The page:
I love to read about your life as an expat!  I love to watch a HGTV show over here called "House Hunters International", which totally has me romanticizing life outside the US.  It's great to hear a bit about the real side of life abroad.  And as I think about your counseling practice, I like to imagine Chief Inspector Dreyfus (Pink Panther movies) with his eye twitch.  ;)

psychomoustache

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Re: anyone over 40 and trying to catch up?
« Reply #92 on: September 10, 2013, 02:11:39 AM »

I love to read about your life as an expat!  I love to watch a HGTV show over here called "House Hunters International", which totally has me romanticizing life outside the US.  It's great to hear a bit about the real side of life abroad.  And as I think about your counseling practice, I like to imagine Chief Inspector Dreyfus (Pink Panther movies) with his eye twitch.  ;)

YEah my mom is obsessed with that show - she tells me all about the housing prices in Paris, Nantes, Nice... because obviously here I have no access to that information, deprived as I am of that particular reality TV show.

Yeah I try to control the twitch while practicing.... and the Tourette's... ooops sorry the screen is covered in spit now...

(NO OFFENSE TO *real* Tourettes Sufferers Please !)

Simple Abundant Living

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Re: anyone over 40 and trying to catch up?
« Reply #93 on: September 10, 2013, 07:40:21 AM »
What I meant was I picture you in session with Dreyfus, randomly shouting out "Clouseau!" to see if he gets in a murderous rage! ;)

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Re: anyone over 40 and trying to catch up?
« Reply #94 on: September 10, 2013, 10:53:24 AM »
I HAD HUGE news today - I am admitted directly into the second year of the Master's program!! THere were only 15 sure slots for about 100+ people - and I squeaked in at 15th place! Yay me! Going to write it in my journal.

Fantastic! Magnifique! Felicitations! That's wonderful!

avonlea

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Re: anyone over 40 and trying to catch up?
« Reply #95 on: September 10, 2013, 11:27:10 AM »
I HAD HUGE news today - I am admitted directly into the second year of the Master's program!! THere were only 15 sure slots for about 100+ people - and I squeaked in at 15th place! Yay me! Going to write it in my journal.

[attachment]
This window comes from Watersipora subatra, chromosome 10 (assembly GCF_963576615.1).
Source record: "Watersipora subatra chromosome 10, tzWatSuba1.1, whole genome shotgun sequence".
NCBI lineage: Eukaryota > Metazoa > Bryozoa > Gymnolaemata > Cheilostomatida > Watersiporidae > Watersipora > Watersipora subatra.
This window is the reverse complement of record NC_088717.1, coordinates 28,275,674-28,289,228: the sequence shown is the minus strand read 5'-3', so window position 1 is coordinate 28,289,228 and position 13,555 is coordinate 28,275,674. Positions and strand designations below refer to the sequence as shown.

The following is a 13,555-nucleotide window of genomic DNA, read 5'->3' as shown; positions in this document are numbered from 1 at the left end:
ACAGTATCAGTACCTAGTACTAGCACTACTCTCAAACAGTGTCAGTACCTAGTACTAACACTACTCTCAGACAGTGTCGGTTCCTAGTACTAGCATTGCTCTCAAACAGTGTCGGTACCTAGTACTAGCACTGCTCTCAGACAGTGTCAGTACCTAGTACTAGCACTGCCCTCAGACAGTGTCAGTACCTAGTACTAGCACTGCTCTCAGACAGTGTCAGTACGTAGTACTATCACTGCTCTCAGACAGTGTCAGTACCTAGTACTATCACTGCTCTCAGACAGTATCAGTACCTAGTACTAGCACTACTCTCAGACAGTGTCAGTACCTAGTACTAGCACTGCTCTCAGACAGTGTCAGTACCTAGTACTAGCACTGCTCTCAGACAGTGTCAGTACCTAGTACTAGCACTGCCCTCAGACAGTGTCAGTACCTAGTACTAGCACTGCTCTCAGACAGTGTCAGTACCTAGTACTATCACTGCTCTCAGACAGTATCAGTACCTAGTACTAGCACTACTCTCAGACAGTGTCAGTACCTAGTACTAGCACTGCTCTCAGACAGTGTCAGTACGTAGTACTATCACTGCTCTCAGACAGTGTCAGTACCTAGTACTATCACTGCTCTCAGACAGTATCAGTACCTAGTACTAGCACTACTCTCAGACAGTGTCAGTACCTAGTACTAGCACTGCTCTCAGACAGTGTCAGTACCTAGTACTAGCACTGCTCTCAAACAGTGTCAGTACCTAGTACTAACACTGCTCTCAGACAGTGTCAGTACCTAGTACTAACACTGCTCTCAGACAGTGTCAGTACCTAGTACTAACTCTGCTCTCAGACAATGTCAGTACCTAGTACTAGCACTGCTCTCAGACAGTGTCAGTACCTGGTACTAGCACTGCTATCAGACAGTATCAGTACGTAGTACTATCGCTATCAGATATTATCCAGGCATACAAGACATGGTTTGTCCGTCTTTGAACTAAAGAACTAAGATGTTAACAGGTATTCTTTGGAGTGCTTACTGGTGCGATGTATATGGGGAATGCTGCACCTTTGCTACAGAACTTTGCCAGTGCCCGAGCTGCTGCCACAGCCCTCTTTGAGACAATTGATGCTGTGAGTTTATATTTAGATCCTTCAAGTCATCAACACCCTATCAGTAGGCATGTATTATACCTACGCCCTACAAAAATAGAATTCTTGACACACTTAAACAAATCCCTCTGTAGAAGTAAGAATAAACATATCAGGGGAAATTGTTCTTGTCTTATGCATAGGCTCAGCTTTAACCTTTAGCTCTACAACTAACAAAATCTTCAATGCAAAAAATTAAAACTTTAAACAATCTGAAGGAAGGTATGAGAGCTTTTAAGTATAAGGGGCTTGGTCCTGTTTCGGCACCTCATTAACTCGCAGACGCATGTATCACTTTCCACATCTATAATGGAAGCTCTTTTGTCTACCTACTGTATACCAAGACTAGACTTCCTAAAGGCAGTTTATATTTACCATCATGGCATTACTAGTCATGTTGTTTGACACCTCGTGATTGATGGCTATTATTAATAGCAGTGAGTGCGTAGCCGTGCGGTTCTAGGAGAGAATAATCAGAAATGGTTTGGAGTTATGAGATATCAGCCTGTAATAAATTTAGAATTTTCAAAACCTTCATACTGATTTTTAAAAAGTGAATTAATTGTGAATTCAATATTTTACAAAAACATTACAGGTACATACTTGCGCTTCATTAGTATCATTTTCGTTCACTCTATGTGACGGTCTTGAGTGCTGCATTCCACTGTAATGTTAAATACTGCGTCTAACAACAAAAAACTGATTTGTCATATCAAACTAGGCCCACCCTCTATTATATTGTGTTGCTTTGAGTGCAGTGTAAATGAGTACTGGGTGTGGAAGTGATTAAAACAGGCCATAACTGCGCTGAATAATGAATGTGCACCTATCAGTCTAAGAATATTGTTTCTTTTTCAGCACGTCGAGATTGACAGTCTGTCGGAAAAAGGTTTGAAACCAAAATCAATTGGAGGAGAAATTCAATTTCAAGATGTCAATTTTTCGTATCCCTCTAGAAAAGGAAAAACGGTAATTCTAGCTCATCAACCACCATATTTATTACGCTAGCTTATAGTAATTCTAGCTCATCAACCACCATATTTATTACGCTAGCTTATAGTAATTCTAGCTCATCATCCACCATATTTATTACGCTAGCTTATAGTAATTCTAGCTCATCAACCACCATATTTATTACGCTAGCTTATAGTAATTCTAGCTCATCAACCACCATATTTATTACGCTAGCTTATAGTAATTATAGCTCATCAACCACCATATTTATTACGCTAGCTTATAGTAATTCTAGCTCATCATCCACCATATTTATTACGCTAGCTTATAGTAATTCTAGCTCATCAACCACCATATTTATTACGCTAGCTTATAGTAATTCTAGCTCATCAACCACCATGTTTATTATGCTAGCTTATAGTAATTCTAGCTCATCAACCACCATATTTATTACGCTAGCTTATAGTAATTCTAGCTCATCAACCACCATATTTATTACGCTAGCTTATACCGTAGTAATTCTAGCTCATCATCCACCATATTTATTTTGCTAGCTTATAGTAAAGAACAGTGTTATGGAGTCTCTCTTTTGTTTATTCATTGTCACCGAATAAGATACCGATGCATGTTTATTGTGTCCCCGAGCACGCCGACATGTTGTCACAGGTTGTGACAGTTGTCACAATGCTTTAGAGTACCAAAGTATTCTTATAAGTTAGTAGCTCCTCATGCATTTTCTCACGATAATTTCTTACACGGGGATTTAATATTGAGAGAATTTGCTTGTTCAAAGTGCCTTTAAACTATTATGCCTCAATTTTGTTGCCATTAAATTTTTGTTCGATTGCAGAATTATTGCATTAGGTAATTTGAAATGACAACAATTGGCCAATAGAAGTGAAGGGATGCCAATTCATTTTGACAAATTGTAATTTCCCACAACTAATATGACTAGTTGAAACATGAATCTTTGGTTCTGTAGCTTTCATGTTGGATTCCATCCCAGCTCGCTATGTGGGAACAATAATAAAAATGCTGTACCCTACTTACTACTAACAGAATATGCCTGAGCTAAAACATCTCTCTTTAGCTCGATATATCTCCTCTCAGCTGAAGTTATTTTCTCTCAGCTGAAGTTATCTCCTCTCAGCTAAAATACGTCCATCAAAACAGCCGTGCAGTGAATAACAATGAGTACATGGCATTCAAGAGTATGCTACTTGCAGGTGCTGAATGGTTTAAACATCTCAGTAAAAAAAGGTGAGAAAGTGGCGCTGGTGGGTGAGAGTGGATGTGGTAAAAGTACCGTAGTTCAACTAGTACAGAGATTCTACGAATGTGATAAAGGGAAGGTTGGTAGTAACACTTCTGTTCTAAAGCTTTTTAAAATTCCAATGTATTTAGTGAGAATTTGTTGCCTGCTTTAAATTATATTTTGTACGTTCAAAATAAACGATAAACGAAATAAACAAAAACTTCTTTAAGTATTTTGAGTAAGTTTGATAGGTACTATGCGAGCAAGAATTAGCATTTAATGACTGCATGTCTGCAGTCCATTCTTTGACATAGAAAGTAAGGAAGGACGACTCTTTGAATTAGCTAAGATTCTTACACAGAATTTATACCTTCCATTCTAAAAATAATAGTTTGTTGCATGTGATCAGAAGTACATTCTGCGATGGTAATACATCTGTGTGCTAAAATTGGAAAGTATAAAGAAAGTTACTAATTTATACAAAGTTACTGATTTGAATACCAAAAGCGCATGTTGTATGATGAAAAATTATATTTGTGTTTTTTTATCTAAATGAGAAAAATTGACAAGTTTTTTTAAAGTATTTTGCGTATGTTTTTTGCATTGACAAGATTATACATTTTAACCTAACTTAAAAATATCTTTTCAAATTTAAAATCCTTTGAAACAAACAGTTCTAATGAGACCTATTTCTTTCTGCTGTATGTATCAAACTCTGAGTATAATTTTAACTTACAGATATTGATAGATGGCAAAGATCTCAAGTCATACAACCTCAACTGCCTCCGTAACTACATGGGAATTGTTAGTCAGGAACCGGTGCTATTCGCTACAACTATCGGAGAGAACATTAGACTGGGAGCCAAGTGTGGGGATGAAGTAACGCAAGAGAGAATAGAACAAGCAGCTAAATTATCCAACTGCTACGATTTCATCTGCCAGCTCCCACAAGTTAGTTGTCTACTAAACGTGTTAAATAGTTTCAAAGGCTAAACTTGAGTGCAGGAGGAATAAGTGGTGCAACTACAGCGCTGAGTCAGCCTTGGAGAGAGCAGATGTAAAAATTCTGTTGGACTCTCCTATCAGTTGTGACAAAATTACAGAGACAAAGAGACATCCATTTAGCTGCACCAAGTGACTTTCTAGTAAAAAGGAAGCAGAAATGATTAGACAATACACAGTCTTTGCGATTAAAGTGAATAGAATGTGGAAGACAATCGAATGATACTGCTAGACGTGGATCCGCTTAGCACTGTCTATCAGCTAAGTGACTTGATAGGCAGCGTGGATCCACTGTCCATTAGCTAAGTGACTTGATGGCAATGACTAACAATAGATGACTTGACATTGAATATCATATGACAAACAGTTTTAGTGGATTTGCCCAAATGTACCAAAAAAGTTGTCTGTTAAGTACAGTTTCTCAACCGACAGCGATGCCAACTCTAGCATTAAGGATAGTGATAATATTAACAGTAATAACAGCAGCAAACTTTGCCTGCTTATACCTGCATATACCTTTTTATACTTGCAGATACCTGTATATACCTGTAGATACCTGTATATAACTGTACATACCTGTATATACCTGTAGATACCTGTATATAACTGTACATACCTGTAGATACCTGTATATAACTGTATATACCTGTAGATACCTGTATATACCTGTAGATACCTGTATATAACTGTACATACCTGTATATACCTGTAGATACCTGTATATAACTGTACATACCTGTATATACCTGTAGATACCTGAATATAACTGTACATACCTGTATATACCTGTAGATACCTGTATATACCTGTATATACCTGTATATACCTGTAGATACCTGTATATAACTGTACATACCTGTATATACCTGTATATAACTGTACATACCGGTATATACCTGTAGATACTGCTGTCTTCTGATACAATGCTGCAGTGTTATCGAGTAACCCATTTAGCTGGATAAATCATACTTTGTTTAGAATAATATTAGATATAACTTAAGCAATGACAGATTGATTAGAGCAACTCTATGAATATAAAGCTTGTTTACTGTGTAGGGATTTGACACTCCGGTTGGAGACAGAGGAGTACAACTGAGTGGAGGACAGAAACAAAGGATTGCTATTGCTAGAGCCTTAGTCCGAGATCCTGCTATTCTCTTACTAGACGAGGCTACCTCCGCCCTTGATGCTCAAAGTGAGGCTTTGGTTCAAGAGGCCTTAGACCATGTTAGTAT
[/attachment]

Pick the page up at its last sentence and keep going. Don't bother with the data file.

Fantastic! Magnifique! Felicitations! That's wonderful!

Way to go, Psychomoustache!

psychomoustache

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Re: anyone over 40 and trying to catch up?
« Reply #96 on: September 11, 2013, 01:42:27 AM »
Yeah - someone said to me yesterday "well, one *almost* wants to congratulate you!" This is b/c now things are very complicated. But I don't want to cracher dans la soupe as we say in French ("spit in the soup!" means be ungrateful for something great). Anyway I don't want to complicate this thread with my other business - I like that Over Forty people stop by and say that they are here too.

That's this thread...We are Old, and We are Here. LOL. (I guess...)  : b

Theadyn

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Re: anyone over 40 and trying to catch up?
« Reply #97 on: September 11, 2013, 06:19:29 AM »
I am 42 and basically starting with nothing. 

The late hubby and I got out of debt a few years back and am still out of debt, except my little mortgage.  He fought cancer for 2 years and lost, and the mess it leaves isn't fun.  So here I am now, still no debt, but nothing in retirement.  It may take me a while longer as my income isn't the huge amounts like others here.  I work part time, good pay per hour, doing a job I love at a place that is a 3 minute walk from my house, and that is okay with me.  Since I am part time, I get no benefits.  So it is up to me to save for retirement myself.  Luckily, my mortgage is small and I live cheap!  It allows me to save every month.  I do have a second part time job that is a few hours here and there, can work more if I need it.  I consider my third job saving money at home, lol.  Hey, if you aren't spending it, then you're saving it, I call that earnings, right?

I've reduced and paired down and have zero interest in the consumerism lifestyle.  This outlook will keep with me years later when achieving FI, as the need for 'stuff' just won't appeal to me.  That means, to me, there won't be a need to invest an obscene amount.  Which is good on my smaller income, lol.   It's all relative, no?  :)   May take me 10 years, but I'm cool with that as right now I'm not working my tail off at a high stress, tons of hours type of high earning job.  Will probably keep working this part time job even after reaching FI, I love helping my patients.

psychomoustache

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Re: anyone over 40 and trying to catch up?
« Reply #98 on: September 11, 2013, 08:05:00 AM »
Wow, Theadyn I'm so sorry for your loss.
What do you do? It sounds a bit like me - I too have a job I love that doesn't make a whole lot, but is close to home and gives me time to pursue other things...
Yeah I think a good perspective is also living in today - not having to postpone the day when one can actually be happy in one's life... that is to day not working in a cubicle is a very good thing, for me. I did it for awhile back in the States - I was working for a managed care company and my job was to approve contracts for people to get psychotherapy. A very inhuman way to deal with a painful human need, IMHO. But that was then... thank goodness.